One of the most moving events of the Year of Mercy thus far was the recent Vigil for the Wiping away of Tears, a vigil of consolation. Pope Francis invited to St Peter’s all whose hearts were full of tears for the great sadness of life. As he said, the tears shed every day in our world form “an ocean of desolation”. I will echo this vigil in five parishes in north London in the coming weeks as we turn to the Lord who alone can dry our tears for ever.
To these vigils I will bring an icon of Our Lady of Perpetual Succour. I received this beautiful replica as a gift from the Redemptorist community at Sant’Alfonso Church in Rome, which is my titular church. I was there just a few weeks ago to celebrate the 150th anniversary of the public veneration of the icon, which is for so many a profound expression of the depth of the mercy of God. So many bring their tears to Mary and in her embrace find such consolation.
At this anniversary celebration there was a wonderful procession, in which the icon was carried from the Basilica of St Mary Major to Sant’Alfonso along the Via Merulana. This was a repeat of the first procession of the icon to Sant’ Alfonso, 150 years ago.
The history is fascinating. From the end of the 15th century onwards, the icon was the great treasure of the simple church of St Matthew that used to be on the same site. We can only guess at the saints and martyrs, and countless others, who might have prayed before this image of Our Lady. The Church of St Matthew was destroyed in 1798 as war raged in Rome, but the icon was saved by some of the last Augustinians to leave. She ended up in a private chapel of the convent of St Maria in Posterula by the Tiber, to which the Augustinians moved.
And there the story of the icon might have faded into dusty history, if it had not been for Brother Augustine Orsetti, who was determined to keep the devotion to Our Lady of Perpetual Succour alive, and passed on that enthusiasm to a boy called Michele Marchi. Michele became a Redemptorist. In 1855, when the Redemptorists bought land for their new Church of the Most Holy Redeemer and St Alphonsus, they discovered that, apparently by chance, they were building on the site of the old Church of St Matthew. Brother Michele remembered the icon and knew where to find it. And so it was that Pope Pius IX approved the request that the icon of Our Lady of Perpetual Succour be placed in the new church, so that public devotion to her might be resumed after a gap of nearly 70 years.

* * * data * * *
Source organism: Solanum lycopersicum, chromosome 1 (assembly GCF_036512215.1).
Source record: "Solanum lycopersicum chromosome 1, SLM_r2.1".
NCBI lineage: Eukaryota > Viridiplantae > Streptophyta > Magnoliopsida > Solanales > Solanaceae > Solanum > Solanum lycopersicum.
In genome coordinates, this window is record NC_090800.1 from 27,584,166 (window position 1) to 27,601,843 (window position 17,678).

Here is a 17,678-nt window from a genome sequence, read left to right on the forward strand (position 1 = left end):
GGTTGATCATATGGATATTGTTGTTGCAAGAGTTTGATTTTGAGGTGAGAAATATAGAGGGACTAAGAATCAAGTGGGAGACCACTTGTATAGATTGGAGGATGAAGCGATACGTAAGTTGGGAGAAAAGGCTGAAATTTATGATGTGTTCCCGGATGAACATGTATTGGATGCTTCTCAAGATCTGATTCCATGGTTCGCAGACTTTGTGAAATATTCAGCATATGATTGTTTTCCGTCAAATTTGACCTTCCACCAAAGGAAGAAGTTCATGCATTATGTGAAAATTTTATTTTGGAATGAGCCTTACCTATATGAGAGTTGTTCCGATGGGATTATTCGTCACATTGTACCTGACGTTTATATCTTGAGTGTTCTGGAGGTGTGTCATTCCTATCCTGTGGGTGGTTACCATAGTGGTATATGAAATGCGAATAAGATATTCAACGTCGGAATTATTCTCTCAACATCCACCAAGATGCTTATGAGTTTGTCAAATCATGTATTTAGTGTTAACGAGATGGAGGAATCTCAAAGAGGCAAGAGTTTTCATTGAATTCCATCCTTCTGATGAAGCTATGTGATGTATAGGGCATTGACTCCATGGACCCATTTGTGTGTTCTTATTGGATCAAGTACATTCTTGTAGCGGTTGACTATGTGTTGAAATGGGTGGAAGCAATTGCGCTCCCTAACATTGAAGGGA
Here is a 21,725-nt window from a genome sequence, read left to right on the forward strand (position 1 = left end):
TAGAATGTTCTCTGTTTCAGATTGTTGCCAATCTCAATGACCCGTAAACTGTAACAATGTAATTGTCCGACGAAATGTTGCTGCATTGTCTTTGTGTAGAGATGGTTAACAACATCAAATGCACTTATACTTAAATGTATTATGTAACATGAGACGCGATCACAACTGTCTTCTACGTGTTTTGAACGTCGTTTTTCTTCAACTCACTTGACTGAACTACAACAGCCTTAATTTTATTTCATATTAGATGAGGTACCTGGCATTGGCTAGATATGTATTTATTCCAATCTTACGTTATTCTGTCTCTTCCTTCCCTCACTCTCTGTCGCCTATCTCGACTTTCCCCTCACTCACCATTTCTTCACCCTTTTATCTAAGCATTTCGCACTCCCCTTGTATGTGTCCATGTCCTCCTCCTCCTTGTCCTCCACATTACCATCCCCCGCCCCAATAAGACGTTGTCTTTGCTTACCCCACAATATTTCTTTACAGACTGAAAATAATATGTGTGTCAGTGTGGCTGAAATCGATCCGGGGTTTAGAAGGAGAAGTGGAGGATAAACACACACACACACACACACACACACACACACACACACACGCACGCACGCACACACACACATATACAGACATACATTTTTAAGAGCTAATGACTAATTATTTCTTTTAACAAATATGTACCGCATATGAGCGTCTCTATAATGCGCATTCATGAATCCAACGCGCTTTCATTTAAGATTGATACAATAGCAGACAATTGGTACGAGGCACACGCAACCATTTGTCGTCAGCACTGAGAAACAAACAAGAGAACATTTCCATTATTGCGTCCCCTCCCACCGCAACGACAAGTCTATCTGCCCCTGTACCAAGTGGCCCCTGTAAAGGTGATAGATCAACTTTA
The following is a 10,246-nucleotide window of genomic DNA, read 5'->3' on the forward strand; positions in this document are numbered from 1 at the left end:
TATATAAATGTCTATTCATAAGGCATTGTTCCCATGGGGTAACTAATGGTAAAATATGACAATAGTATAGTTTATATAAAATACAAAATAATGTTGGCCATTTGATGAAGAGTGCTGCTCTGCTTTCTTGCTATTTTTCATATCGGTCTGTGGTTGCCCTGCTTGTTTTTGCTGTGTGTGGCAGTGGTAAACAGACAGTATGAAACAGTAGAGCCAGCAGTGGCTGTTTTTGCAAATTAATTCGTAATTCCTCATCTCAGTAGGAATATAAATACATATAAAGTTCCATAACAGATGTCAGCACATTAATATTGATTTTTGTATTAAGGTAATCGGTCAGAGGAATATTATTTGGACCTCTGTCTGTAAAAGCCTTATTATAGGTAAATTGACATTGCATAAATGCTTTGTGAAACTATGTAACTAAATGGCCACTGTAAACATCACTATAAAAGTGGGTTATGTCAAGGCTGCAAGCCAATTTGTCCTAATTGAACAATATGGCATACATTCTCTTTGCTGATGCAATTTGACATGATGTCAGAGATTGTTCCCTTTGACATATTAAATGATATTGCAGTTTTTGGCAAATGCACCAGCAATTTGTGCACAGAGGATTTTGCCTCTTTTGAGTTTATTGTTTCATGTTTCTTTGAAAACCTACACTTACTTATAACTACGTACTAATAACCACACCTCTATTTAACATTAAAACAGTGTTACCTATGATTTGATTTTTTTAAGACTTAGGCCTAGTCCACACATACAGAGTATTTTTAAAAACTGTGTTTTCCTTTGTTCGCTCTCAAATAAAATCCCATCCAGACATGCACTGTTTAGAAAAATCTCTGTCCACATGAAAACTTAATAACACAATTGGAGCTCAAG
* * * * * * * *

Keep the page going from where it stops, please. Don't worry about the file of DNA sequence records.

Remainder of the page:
Half-way along the route of our procession we stopped, seemingly outside a bar. In fact, we were stopping at the spot of the first recorded miracle attributed to the icon in Rome. On that day, in April 1866, a young mother brought her baby to the window of her room. Her child was sick and she was distraught. She cried out to Our Lady as the icon of Mary as our Perpetual Succour passed by.
At that instant her child was cured and her broken heart was healed. Mary is indeed our Perpetual Succour. She wipes away our tears. When we think about Our Blessed Lady as Mother of Sorrows we imagine her standing at the foot of the cross of Jesus. The icon of Our Lady of Perpetual Succour captures that moment in a special way, for not only does it depict Mary holding the child Jesus, who seems to be distressed and clinging to her, but also behind these figures are two angels holding the instruments of Jesus’s future Passion and death. They are proclaiming: “Look, it is for this that you are coming into the world, to destroy the hold that suffering and death has over all people. You will overcome them through your death and Resurrection.”
In this way the icon teaches us to turn to Mary whenever we are distressed or frightened, caught up in suffering and feeling broken in spirit. We thank God for the 150 years that the icon of Our Lady of Perpetual Succour has been venerated in the Church of Sant’Alfonso. We give thanks for the encouragement that she has given to many people in their own journeys of faith wherever this image of Our Lady is to be found.
It is my hope that we may continue to take the words of Pope Pius IX to heart, that this devotion be made known to the whole world. In this way so many may come to know the limitless mercy of God for us all, His little one, a mercy made so present in the face of Jesus.
Cardinal Vincent Nichols is the Archbishop of Westminster